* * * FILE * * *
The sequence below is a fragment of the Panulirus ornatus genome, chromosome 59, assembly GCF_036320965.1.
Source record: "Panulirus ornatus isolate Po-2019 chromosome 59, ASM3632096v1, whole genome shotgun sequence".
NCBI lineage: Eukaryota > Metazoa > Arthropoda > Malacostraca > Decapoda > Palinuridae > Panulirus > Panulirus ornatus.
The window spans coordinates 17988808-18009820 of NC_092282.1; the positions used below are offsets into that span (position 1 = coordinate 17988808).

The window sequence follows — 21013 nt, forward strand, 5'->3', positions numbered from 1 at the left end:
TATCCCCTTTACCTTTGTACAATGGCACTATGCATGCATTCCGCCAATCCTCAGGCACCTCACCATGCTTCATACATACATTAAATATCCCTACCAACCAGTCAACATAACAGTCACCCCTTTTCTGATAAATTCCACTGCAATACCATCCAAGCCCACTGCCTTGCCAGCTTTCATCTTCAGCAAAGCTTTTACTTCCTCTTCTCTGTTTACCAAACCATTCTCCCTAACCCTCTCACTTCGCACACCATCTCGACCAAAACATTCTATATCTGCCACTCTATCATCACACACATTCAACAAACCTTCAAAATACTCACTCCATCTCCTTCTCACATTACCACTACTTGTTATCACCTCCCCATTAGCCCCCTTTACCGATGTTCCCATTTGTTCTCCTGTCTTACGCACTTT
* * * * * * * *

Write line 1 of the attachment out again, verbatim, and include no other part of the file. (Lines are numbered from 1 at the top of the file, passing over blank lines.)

The sequence below is a fragment of the Panulirus ornatus genome, chromosome 59, assembly GCF_036320965.1.